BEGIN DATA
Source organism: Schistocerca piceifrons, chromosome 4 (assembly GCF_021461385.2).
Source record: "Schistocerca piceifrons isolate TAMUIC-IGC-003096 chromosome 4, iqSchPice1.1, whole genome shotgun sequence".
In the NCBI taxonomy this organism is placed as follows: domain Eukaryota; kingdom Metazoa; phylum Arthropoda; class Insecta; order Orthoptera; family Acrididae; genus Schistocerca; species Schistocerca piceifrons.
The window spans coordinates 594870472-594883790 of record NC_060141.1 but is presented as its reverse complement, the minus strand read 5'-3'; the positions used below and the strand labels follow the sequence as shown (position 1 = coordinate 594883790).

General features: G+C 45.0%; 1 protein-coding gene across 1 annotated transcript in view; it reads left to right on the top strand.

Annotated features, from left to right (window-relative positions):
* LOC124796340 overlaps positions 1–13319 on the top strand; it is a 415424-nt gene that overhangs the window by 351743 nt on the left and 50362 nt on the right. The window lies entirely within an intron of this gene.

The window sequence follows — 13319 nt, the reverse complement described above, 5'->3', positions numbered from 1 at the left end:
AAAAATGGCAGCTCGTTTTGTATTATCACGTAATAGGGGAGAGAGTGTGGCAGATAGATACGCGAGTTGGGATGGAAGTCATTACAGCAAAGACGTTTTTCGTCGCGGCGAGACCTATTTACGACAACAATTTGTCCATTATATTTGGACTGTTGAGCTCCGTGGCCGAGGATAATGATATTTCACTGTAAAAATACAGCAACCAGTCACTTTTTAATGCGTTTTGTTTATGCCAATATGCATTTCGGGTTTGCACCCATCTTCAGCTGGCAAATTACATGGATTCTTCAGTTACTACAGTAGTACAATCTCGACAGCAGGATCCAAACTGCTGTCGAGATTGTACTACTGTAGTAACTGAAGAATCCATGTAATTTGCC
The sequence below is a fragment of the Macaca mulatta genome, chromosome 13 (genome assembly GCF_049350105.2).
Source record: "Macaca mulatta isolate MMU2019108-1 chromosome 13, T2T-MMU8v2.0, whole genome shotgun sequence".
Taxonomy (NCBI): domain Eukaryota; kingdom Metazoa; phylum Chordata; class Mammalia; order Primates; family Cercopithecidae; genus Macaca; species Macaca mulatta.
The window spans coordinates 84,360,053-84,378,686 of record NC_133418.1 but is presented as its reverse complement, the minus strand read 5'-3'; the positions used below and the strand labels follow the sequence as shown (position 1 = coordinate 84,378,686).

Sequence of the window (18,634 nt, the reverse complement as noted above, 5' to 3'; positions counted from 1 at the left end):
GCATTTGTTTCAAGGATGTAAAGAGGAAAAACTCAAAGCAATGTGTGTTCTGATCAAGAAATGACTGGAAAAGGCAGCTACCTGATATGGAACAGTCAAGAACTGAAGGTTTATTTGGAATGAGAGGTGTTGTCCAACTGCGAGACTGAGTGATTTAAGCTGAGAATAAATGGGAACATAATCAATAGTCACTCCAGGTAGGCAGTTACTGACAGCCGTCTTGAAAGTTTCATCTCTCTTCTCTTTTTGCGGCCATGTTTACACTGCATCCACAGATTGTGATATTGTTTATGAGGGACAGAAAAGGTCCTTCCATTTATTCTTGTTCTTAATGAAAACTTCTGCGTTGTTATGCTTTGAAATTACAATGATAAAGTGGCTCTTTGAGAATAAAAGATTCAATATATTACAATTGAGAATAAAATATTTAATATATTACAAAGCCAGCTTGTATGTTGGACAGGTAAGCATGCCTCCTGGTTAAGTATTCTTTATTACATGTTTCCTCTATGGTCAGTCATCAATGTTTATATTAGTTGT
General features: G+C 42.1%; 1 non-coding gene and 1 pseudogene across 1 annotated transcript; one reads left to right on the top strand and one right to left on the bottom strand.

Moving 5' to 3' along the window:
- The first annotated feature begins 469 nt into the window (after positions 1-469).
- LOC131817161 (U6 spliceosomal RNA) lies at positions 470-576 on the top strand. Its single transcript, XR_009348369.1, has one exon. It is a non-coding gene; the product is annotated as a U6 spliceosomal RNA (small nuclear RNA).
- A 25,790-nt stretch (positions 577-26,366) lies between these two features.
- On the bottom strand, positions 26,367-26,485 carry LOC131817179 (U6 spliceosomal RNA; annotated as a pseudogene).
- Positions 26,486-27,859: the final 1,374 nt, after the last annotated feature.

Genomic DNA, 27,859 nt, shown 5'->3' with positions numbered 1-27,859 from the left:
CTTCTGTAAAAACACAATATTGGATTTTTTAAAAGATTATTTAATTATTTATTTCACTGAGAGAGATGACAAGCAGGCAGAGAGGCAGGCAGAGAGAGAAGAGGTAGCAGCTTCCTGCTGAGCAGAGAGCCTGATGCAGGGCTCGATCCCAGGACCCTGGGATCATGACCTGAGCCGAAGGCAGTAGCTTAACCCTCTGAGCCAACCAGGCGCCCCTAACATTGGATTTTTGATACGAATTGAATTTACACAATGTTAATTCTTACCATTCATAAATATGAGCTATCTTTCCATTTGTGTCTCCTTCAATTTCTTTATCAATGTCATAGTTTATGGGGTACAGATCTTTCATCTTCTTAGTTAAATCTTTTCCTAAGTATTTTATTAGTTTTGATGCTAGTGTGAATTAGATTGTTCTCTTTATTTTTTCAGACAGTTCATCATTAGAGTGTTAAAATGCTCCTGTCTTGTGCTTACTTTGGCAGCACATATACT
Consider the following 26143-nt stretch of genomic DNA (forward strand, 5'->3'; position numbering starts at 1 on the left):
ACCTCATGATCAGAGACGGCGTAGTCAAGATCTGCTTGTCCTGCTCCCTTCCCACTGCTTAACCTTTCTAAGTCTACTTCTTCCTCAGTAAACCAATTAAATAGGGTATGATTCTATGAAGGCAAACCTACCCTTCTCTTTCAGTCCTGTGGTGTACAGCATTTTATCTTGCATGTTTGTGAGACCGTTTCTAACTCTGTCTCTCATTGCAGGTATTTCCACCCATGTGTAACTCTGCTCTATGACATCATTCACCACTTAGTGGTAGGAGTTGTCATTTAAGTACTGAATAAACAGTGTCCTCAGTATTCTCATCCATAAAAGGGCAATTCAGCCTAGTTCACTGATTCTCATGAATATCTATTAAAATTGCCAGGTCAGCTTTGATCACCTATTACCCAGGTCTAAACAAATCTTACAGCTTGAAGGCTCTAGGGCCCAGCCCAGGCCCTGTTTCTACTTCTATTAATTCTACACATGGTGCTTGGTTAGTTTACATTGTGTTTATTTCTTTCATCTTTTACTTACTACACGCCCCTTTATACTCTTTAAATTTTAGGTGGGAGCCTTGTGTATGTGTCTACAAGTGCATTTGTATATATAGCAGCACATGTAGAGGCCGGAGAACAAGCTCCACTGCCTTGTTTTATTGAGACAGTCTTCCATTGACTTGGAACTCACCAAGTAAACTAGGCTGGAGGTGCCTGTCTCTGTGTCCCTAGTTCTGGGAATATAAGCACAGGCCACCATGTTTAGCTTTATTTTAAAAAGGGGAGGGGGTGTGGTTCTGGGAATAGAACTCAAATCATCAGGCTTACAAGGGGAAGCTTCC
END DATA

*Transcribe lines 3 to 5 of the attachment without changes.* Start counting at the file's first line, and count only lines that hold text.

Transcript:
In the NCBI taxonomy this organism is placed as follows: domain Eukaryota; kingdom Metazoa; phylum Arthropoda; class Insecta; order Orthoptera; family Acrididae; genus Schistocerca; species Schistocerca piceifrons.
The window spans coordinates 594870472-594883790 of record NC_060141.1 but is presented as its reverse complement, the minus strand read 5'-3'; the positions used below and the strand labels follow the sequence as shown (position 1 = coordinate 594883790).

General features: G+C 45.0%; 1 protein-coding gene across 1 annotated transcript in view; it reads left to right on the top strand.